nl-best-fred-2006file

Mayor Fred Best: 'There's a lot of people in this area without a doubt who was looking forward to getting one of those jobs.' ((CBC))

The mayor of Clarenville fears his town will be shut out of the Newfoundland and Labrador vessel replacement program.

Clarenville Drydock was the major subcontractor for two ferries being built for the province but the company withdrew unexpectedly from the project earlier this month.

All of the work is instead going to the Marystown Shipyard. Clarenville Drydock had been pegged to receive about $7.5 million of the $50.5-million project, and about 50 of the 200 jobs.

Clarenville Mayor Fred Best said many people in his community are disappointed.

"There's a lot of people in this area without a doubt who was looking forward to getting one of those jobs," Best said.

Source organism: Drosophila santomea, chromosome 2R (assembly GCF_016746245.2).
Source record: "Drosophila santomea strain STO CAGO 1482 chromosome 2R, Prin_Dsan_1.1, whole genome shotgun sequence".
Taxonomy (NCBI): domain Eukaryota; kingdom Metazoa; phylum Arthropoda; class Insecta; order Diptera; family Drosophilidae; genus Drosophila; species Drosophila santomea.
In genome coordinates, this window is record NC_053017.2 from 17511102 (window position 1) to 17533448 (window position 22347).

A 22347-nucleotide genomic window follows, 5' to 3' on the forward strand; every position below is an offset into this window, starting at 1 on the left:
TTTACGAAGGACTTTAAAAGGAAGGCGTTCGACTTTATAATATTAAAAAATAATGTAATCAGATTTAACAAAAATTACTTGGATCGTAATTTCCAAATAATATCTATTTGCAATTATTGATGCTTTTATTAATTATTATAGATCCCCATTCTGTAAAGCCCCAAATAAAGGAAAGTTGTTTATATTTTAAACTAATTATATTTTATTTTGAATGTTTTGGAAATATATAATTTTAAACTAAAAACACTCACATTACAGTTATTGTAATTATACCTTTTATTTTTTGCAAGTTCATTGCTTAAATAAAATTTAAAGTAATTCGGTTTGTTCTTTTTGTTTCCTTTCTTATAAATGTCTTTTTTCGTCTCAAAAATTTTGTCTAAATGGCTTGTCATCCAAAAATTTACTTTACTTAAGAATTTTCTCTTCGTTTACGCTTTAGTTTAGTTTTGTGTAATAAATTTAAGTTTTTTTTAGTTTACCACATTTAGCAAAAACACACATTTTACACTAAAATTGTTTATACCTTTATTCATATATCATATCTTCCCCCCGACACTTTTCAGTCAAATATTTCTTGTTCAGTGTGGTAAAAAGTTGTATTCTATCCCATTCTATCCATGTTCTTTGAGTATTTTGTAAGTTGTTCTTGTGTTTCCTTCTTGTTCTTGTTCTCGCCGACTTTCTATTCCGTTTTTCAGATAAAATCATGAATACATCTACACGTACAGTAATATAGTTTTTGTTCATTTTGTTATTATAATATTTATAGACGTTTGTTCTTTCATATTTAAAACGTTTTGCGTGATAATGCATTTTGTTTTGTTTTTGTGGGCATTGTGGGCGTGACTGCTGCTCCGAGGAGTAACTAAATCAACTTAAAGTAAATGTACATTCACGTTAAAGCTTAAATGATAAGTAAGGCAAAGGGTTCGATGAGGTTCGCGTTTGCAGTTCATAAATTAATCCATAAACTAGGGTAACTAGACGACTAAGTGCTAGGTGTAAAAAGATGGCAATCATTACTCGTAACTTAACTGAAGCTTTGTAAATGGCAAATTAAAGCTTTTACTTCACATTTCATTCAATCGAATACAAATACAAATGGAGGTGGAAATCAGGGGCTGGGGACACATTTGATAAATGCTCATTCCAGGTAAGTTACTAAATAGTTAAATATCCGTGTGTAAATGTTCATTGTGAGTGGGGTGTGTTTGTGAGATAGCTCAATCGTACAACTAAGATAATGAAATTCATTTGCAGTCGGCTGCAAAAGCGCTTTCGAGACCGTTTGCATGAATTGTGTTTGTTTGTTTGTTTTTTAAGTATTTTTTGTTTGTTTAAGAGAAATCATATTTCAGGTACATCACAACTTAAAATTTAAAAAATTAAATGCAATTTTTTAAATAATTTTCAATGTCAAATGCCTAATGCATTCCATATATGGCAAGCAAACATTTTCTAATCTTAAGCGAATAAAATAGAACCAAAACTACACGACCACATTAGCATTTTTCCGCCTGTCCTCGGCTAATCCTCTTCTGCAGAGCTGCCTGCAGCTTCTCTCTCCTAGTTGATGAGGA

Best is wondering what will happen when the next three boats in the vessel replacement strategy are built.

"What we're hearing might only be a glitch and some arrangements can be made to get us back on course again — that's my fondest hope at this time," Best told CBC News.

Transportation Minister Trevor Taylor said Clarenville Drydock could not finalize an agreement with the primary contractor, Peter Kiewit Sons, in Marystown. Taylor said doing all the work in Marystown will save the province money.

"We expected an adjustment downward in the price in the order of a minimum of $2 million, and we should have that finalized shortly," he said.

Best doesn't want all the future vessel replacement work to go to Marystown. He is promising to get to the bottom of what happened and try to prevent it from happening again.